US Defense Secretary Lloyd Austin and Secretary of State Antony Blinken held talks with their respective counterparts in Seoul on Wednesday and reaffirmed their alliance as a bulwark against unprecedented challenges posed by Beijing and Pyongyang.
The pair arrived in Seoul after a two-day visit in Tokyo, in the first overseas trip by top members of President Joe Biden’s cabinet since his inauguration in January.
The high-profile trip in the region is seen as Washington’s apparent attempt to solidify key Asian alliances against China’s growing assertiveness and the nuclear-armed North Korea.
Austin met with South Korean Defense Minister Suh Wook at the Defense Ministry in the afternoon, emphasizing the importance of the 70-year-old alliance given the “unprecedented challenges” posed by North Korea and China.
“Our commitment to the US-ROK alliance, which has been steadfast for 70 years remains ironclad,” Austin said at the start of the meeting, stressing the alliance is a “linchpin” of the peace, security and prosperity for Northeast Asia and the free, open-Indo Pacific region.
The ROK refers to South Korea’s official name, the Republic of Korea.
“Given the unprecedented challenges posed by both the Democratic People’s Republic of Korea and China, the US-ROK alliance has never been more important,” the Pentagon chief said, adding that military readiness is a top priority.
“Over the course of developing the alliance, maintaining a strong deterrence against North Korea and combined defense posture is of utmost importance,” Suh said.
The two reaffirmed their commitment to a complete denuclearization and for permanent peace on the Korean Peninsula.
The military chiefs also vowed to continue efforts toward the transfer of wartime operational control of South Korean troops from Washington to Seoul. Both sides have agreed on a conditions-based transition, rather than a time-based one, though President Moon Jae-in has expressed hopes to regain military control before his term ends in May 2022.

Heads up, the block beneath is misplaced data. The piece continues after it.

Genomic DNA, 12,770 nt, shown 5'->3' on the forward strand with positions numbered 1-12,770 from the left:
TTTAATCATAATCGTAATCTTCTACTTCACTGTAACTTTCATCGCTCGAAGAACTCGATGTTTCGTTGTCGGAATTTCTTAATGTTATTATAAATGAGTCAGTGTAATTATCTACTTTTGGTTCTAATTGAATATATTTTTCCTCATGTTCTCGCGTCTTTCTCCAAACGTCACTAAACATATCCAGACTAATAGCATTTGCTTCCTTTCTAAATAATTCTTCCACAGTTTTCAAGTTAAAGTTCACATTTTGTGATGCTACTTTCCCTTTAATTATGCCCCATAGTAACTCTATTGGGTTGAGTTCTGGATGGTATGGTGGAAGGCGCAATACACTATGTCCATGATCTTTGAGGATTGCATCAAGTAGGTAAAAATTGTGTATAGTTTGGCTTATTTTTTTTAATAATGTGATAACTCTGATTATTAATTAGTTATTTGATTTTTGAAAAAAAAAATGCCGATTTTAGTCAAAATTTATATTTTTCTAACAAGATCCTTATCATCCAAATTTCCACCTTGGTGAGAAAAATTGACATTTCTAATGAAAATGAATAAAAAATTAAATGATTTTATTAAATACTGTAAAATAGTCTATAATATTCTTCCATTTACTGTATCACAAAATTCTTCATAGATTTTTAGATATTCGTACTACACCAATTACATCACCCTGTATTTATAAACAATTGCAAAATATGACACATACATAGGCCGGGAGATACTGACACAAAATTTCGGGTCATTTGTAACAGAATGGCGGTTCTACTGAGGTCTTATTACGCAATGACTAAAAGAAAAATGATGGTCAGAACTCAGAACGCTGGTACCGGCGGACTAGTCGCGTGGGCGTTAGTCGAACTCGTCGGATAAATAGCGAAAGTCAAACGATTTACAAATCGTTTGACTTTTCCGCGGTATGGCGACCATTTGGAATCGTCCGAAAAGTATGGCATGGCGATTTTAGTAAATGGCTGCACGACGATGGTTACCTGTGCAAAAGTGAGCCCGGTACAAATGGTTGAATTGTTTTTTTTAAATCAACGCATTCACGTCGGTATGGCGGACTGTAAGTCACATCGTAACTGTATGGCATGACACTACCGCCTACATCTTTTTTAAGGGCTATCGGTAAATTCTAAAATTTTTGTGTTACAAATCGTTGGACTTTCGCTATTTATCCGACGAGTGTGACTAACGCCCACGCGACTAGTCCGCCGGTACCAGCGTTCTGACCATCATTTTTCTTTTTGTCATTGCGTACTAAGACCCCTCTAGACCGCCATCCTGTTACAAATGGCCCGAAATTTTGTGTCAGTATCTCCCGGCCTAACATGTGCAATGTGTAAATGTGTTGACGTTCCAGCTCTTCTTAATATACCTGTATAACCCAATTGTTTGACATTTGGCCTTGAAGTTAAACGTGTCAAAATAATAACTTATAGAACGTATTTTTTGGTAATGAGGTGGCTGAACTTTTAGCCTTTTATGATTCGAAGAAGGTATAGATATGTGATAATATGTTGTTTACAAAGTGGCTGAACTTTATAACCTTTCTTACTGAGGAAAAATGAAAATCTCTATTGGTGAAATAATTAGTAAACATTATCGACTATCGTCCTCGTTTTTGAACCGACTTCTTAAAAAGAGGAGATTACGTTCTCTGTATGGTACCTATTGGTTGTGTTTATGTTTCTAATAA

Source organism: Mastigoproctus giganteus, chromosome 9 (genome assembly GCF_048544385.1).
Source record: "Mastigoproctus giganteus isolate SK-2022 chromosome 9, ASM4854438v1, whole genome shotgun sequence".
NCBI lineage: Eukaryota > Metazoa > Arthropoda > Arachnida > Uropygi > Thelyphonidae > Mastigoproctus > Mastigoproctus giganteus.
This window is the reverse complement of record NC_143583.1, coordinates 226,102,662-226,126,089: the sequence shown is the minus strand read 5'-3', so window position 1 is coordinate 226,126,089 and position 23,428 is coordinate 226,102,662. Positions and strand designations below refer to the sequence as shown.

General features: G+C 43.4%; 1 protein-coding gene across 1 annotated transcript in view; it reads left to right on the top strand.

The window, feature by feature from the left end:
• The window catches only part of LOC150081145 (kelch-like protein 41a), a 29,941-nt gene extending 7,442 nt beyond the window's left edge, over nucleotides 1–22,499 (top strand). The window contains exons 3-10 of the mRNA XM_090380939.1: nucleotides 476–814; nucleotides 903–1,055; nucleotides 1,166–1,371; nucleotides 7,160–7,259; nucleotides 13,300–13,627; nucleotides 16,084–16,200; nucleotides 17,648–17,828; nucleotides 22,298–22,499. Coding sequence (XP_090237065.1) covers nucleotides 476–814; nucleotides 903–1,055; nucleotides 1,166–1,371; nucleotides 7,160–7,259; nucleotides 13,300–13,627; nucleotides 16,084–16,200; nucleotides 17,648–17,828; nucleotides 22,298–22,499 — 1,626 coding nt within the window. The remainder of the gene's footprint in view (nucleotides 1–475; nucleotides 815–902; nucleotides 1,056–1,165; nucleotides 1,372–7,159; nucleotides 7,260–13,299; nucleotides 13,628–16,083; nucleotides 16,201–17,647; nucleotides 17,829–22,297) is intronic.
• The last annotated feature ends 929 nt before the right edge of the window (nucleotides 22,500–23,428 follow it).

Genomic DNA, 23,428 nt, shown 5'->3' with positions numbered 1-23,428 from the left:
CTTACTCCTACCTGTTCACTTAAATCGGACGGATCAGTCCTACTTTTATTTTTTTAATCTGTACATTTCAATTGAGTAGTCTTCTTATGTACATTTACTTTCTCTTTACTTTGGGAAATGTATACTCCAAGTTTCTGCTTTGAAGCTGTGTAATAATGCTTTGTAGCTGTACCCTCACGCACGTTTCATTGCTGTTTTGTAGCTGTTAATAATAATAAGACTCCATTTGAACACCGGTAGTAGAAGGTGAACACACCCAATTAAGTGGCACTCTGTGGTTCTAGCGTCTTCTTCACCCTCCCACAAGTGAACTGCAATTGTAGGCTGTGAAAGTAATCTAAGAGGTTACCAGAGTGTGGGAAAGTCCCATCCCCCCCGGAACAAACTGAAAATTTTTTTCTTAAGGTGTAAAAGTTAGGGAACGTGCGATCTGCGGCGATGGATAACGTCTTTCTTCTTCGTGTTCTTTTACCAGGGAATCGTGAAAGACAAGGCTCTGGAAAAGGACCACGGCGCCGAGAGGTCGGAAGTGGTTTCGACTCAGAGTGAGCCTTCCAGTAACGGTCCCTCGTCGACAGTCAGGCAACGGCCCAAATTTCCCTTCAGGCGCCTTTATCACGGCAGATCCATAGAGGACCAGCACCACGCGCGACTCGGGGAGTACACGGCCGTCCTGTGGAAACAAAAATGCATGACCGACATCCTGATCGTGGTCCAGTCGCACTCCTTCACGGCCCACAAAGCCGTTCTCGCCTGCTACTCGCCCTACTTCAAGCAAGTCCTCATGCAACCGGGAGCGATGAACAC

Later in the day, Blinken and South Korean Foreign Minister Chung Eui-yong held talks at the Foreign Ministry.
During the meeting, Blinken condemned human rights abuses in North Korea, China’s use of “coercion and aggression” on the international stage, and Myanmar’s military for repressing peaceful protesters.
“The authoritarian regime in North Korea continues to commit systemic and widespread abuses against its own people,” Blinken said. “We must stand for fundamental rights and freedoms and against those who oppress it.”
He also slammed China’s use of coercion and aggression to “systematically erode the economy in Hong Kong, undercut democracy in Taiwan, abuse human rights in Tibet and asserting claims in the South China Sea that violate human rights law,” echoing a similar remark he delivered in Tokyo.
In dealing with North Korea’s nuclear missiles and ballistic missiles program, Blinken stressed that the US will work together with South Korea and other allies and partners, including Japan, for the regime’s denuclearization.
Chung emphasized that the alliance is the foundation of Seoul’s diplomacy and expressed hopes for a summit between Biden and Moon at an early date.
On Thursday, Blinken and Austin are to meet with their counterparts together for the so-called “two-plus-two” dialogue with the foreign and defense ministers, with an emphasis on the bilateral alliance and countering regional challenges.
In the afternoon, the two secretaries will pay a courtesy call on President Moon Jae-in at Cheong Wa Dae. They will also hold separate meetings with the president’s top security adviser Suh Hoon.
By Ahn Sung-mi (firstname.lastname@example.org